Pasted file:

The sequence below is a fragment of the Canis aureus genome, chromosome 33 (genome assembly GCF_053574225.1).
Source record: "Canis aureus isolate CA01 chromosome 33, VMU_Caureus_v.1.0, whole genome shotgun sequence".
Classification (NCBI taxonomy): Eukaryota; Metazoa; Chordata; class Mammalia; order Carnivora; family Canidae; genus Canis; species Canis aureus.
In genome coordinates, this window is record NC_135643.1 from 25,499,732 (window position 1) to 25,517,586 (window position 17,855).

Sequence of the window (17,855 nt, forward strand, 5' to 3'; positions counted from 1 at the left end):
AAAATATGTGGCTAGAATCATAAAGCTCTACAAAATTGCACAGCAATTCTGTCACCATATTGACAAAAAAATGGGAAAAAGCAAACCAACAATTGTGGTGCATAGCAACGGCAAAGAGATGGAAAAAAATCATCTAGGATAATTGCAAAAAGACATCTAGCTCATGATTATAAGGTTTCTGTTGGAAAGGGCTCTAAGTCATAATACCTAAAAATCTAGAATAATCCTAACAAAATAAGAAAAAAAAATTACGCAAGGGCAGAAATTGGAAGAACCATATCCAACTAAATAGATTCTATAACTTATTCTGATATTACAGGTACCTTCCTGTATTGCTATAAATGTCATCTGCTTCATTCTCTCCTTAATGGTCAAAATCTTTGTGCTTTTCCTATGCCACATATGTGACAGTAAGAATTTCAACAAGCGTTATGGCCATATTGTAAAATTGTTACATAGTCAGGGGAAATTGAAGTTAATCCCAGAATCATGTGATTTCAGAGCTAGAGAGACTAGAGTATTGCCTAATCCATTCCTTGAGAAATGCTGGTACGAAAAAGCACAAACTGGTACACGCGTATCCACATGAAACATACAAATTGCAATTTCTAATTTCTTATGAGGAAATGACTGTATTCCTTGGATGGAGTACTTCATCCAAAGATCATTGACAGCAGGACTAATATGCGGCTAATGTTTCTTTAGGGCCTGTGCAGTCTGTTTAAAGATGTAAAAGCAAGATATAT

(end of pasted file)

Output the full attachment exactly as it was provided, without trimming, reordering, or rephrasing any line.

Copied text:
The sequence below is a fragment of the Canis aureus genome, chromosome 33 (genome assembly GCF_053574225.1).
Source record: "Canis aureus isolate CA01 chromosome 33, VMU_Caureus_v.1.0, whole genome shotgun sequence".
Classification (NCBI taxonomy): Eukaryota; Metazoa; Chordata; class Mammalia; order Carnivora; family Canidae; genus Canis; species Canis aureus.
In genome coordinates, this window is record NC_135643.1 from 25,499,732 (window position 1) to 25,517,586 (window position 17,855).

Sequence of the window (17,855 nt, forward strand, 5' to 3'; positions counted from 1 at the left end):
AAAATATGTGGCTAGAATCATAAAGCTCTACAAAATTGCACAGCAATTCTGTCACCATATTGACAAAAAAATGGGAAAAAGCAAACCAACAATTGTGGTGCATAGCAACGGCAAAGAGATGGAAAAAAATCATCTAGGATAATTGCAAAAAGACATCTAGCTCATGATTATAAGGTTTCTGTTGGAAAGGGCTCTAAGTCATAATACCTAAAAATCTAGAATAATCCTAACAAAATAAGAAAAAAAAATTACGCAAGGGCAGAAATTGGAAGAACCATATCCAACTAAATAGATTCTATAACTTATTCTGATATTACAGGTACCTTCCTGTATTGCTATAAATGTCATCTGCTTCATTCTCTCCTTAATGGTCAAAATCTTTGTGCTTTTCCTATGCCACATATGTGACAGTAAGAATTTCAACAAGCGTTATGGCCATATTGTAAAATTGTTACATAGTCAGGGGAAATTGAAGTTAATCCCAGAATCATGTGATTTCAGAGCTAGAGAGACTAGAGTATTGCCTAATCCATTCCTTGAGAAATGCTGGTACGAAAAAGCACAAACTGGTACACGCGTATCCACATGAAACATACAAATTGCAATTTCTAATTTCTTATGAGGAAATGACTGTATTCCTTGGATGGAGTACTTCATCCAAAGATCATTGACAGCAGGACTAATATGCGGCTAATGTTTCTTTAGGGCCTGTGCAGTCTGTTTAAAGATGTAAAAGCAAGATATAT